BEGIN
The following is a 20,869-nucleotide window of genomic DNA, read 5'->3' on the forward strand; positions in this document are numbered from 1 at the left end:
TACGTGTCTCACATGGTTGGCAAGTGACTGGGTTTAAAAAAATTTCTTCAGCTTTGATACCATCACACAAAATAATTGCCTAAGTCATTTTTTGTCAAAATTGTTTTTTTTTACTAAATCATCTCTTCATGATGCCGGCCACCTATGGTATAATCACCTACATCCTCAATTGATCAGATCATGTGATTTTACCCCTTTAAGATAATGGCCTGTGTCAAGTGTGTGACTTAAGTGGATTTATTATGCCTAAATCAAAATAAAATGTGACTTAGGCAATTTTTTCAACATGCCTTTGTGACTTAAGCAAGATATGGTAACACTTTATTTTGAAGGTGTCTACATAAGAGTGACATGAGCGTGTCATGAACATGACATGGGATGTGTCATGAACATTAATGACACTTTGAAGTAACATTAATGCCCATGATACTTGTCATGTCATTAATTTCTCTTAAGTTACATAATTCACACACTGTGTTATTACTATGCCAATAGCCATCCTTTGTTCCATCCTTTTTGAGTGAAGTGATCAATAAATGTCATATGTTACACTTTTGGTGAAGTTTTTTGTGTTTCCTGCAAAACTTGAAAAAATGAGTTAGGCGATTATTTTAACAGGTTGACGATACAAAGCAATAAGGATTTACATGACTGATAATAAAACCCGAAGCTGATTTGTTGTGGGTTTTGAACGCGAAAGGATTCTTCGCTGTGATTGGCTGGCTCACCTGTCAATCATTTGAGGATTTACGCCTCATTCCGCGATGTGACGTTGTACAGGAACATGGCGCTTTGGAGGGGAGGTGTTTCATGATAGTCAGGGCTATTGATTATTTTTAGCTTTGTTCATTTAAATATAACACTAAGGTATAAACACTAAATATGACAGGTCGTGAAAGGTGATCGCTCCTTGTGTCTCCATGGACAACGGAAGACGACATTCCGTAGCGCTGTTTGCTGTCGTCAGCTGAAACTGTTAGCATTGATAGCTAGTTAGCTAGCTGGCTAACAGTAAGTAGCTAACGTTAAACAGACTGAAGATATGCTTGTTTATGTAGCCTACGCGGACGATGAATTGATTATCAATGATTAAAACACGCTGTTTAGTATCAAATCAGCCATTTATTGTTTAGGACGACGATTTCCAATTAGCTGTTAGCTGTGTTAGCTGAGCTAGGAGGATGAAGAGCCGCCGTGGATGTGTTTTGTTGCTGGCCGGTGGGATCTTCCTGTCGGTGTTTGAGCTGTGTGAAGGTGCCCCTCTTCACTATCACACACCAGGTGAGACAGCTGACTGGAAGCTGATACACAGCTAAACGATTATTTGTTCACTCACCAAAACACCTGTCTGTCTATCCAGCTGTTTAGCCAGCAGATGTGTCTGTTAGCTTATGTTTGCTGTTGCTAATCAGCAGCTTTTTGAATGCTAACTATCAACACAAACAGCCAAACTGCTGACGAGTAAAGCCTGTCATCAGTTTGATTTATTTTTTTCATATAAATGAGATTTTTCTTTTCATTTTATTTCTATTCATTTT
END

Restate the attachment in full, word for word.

The following is a 20,869-nucleotide window of genomic DNA, read 5'->3' on the forward strand; positions in this document are numbered from 1 at the left end:
TACGTGTCTCACATGGTTGGCAAGTGACTGGGTTTAAAAAAATTTCTTCAGCTTTGATACCATCACACAAAATAATTGCCTAAGTCATTTTTTGTCAAAATTGTTTTTTTTTACTAAATCATCTCTTCATGATGCCGGCCACCTATGGTATAATCACCTACATCCTCAATTGATCAGATCATGTGATTTTACCCCTTTAAGATAATGGCCTGTGTCAAGTGTGTGACTTAAGTGGATTTATTATGCCTAAATCAAAATAAAATGTGACTTAGGCAATTTTTTCAACATGCCTTTGTGACTTAAGCAAGATATGGTAACACTTTATTTTGAAGGTGTCTACATAAGAGTGACATGAGCGTGTCATGAACATGACATGGGATGTGTCATGAACATTAATGACACTTTGAAGTAACATTAATGCCCATGATACTTGTCATGTCATTAATTTCTCTTAAGTTACATAATTCACACACTGTGTTATTACTATGCCAATAGCCATCCTTTGTTCCATCCTTTTTGAGTGAAGTGATCAATAAATGTCATATGTTACACTTTTGGTGAAGTTTTTTGTGTTTCCTGCAAAACTTGAAAAAATGAGTTAGGCGATTATTTTAACAGGTTGACGATACAAAGCAATAAGGATTTACATGACTGATAATAAAACCCGAAGCTGATTTGTTGTGGGTTTTGAACGCGAAAGGATTCTTCGCTGTGATTGGCTGGCTCACCTGTCAATCATTTGAGGATTTACGCCTCATTCCGCGATGTGACGTTGTACAGGAACATGGCGCTTTGGAGGGGAGGTGTTTCATGATAGTCAGGGCTATTGATTATTTTTAGCTTTGTTCATTTAAATATAACACTAAGGTATAAACACTAAATATGACAGGTCGTGAAAGGTGATCGCTCCTTGTGTCTCCATGGACAACGGAAGACGACATTCCGTAGCGCTGTTTGCTGTCGTCAGCTGAAACTGTTAGCATTGATAGCTAGTTAGCTAGCTGGCTAACAGTAAGTAGCTAACGTTAAACAGACTGAAGATATGCTTGTTTATGTAGCCTACGCGGACGATGAATTGATTATCAATGATTAAAACACGCTGTTTAGTATCAAATCAGCCATTTATTGTTTAGGACGACGATTTCCAATTAGCTGTTAGCTGTGTTAGCTGAGCTAGGAGGATGAAGAGCCGCCGTGGATGTGTTTTGTTGCTGGCCGGTGGGATCTTCCTGTCGGTGTTTGAGCTGTGTGAAGGTGCCCCTCTTCACTATCACACACCAGGTGAGACAGCTGACTGGAAGCTGATACACAGCTAAACGATTATTTGTTCACTCACCAAAACACCTGTCTGTCTATCCAGCTGTTTAGCCAGCAGATGTGTCTGTTAGCTTATGTTTGCTGTTGCTAATCAGCAGCTTTTTGAATGCTAACTATCAACACAAACAGCCAAACTGCTGACGAGTAAAGCCTGTCATCAGTTTGATTTATTTTTTTCATATAAATGAGATTTTTCTTTTCATTTTATTTCTATTCATTTT